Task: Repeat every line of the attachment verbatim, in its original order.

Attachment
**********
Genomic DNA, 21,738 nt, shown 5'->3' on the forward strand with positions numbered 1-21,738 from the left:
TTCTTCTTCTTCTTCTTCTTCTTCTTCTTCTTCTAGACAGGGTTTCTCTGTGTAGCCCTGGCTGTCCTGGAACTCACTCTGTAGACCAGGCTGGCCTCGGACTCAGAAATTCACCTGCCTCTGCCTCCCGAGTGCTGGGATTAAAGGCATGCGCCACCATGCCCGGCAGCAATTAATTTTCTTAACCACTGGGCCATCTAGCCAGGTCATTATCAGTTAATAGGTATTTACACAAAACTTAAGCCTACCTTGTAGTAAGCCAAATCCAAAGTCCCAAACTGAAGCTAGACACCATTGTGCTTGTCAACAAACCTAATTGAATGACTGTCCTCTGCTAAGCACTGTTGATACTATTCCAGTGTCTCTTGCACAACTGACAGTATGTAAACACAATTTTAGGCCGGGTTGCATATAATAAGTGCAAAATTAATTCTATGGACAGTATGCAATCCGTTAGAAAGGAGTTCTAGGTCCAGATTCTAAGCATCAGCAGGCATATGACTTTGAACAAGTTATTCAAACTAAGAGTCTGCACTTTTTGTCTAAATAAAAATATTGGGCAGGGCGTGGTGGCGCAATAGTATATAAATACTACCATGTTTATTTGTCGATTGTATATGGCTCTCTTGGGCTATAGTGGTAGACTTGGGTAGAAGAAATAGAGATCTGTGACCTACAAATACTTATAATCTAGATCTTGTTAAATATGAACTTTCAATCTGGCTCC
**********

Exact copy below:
Genomic DNA, 21,738 nt, shown 5'->3' on the forward strand with positions numbered 1-21,738 from the left:
TTCTTCTTCTTCTTCTTCTTCTTCTTCTTCTTCTAGACAGGGTTTCTCTGTGTAGCCCTGGCTGTCCTGGAACTCACTCTGTAGACCAGGCTGGCCTCGGACTCAGAAATTCACCTGCCTCTGCCTCCCGAGTGCTGGGATTAAAGGCATGCGCCACCATGCCCGGCAGCAATTAATTTTCTTAACCACTGGGCCATCTAGCCAGGTCATTATCAGTTAATAGGTATTTACACAAAACTTAAGCCTACCTTGTAGTAAGCCAAATCCAAAGTCCCAAACTGAAGCTAGACACCATTGTGCTTGTCAACAAACCTAATTGAATGACTGTCCTCTGCTAAGCACTGTTGATACTATTCCAGTGTCTCTTGCACAACTGACAGTATGTAAACACAATTTTAGGCCGGGTTGCATATAATAAGTGCAAAATTAATTCTATGGACAGTATGCAATCCGTTAGAAAGGAGTTCTAGGTCCAGATTCTAAGCATCAGCAGGCATATGACTTTGAACAAGTTATTCAAACTAAGAGTCTGCACTTTTTGTCTAAATAAAAATATTGGGCAGGGCGTGGTGGCGCAATAGTATATAAATACTACCATGTTTATTTGTCGATTGTATATGGCTCTCTTGGGCTATAGTGGTAGACTTGGGTAGAAGAAATAGAGATCTGTGACCTACAAATACTTATAATCTAGATCTTGTTAAATATGAACTTTCAATCTGGCTCC